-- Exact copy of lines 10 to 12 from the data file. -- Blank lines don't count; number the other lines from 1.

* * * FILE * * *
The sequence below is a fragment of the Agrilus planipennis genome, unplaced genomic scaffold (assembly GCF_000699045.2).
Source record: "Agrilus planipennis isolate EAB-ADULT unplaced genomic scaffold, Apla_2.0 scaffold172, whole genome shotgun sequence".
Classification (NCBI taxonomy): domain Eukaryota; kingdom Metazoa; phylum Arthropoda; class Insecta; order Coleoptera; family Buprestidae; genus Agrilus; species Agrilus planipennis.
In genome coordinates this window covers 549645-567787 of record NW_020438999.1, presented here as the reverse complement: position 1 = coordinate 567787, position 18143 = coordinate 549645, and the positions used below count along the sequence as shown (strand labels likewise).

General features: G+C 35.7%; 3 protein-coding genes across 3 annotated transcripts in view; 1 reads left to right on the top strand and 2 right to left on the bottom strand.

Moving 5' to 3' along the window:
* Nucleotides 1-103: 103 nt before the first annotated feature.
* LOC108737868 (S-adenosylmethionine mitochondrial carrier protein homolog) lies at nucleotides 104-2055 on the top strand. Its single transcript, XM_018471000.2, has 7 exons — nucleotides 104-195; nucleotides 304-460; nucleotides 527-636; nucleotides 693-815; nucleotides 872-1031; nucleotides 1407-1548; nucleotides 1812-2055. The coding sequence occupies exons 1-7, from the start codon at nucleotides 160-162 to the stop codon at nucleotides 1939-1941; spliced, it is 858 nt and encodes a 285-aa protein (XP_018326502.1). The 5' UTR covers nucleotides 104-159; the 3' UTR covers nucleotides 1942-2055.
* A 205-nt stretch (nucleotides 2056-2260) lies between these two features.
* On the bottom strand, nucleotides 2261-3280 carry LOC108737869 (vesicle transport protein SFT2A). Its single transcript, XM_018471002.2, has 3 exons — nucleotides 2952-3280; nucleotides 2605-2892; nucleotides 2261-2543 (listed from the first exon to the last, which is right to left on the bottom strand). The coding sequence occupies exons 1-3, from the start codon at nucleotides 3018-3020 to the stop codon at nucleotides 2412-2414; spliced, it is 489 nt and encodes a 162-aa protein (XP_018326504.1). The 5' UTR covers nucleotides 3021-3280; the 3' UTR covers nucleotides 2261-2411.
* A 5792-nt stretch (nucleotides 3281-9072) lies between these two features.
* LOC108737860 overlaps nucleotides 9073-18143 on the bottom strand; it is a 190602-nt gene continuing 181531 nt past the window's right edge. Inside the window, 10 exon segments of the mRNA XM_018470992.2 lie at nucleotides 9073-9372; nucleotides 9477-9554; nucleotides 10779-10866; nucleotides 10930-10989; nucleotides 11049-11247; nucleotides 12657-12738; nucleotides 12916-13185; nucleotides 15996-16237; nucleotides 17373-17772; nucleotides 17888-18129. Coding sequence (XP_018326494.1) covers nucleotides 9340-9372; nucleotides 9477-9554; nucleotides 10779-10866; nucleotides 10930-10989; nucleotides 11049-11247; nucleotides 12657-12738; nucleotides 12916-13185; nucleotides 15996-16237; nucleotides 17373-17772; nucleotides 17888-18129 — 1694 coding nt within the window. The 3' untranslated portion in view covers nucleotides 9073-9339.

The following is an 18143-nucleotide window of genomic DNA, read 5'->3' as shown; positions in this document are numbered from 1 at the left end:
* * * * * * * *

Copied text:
* On the bottom strand, nucleotides 2261-3280 carry LOC108737869 (vesicle transport protein SFT2A). Its single transcript, XM_018471002.2, has 3 exons — nucleotides 2952-3280; nucleotides 2605-2892; nucleotides 2261-2543 (listed from the first exon to the last, which is right to left on the bottom strand). The coding sequence occupies exons 1-3, from the start codon at nucleotides 3018-3020 to the stop codon at nucleotides 2412-2414; spliced, it is 489 nt and encodes a 162-aa protein (XP_018326504.1). The 5' UTR covers nucleotides 3021-3280; the 3' UTR covers nucleotides 2261-2411.
* A 5792-nt stretch (nucleotides 3281-9072) lies between these two features.
* LOC108737860 overlaps nucleotides 9073-18143 on the bottom strand; it is a 190602-nt gene continuing 181531 nt past the window's right edge. Inside the window, 10 exon segments of the mRNA XM_018470992.2 lie at nucleotides 9073-9372; nucleotides 9477-9554; nucleotides 10779-10866; nucleotides 10930-10989; nucleotides 11049-11247; nucleotides 12657-12738; nucleotides 12916-13185; nucleotides 15996-16237; nucleotides 17373-17772; nucleotides 17888-18129. Coding sequence (XP_018326494.1) covers nucleotides 9340-9372; nucleotides 9477-9554; nucleotides 10779-10866; nucleotides 10930-10989; nucleotides 11049-11247; nucleotides 12657-12738; nucleotides 12916-13185; nucleotides 15996-16237; nucleotides 17373-17772; nucleotides 17888-18129 — 1694 coding nt within the window. The 3' untranslated portion in view covers nucleotides 9073-9339.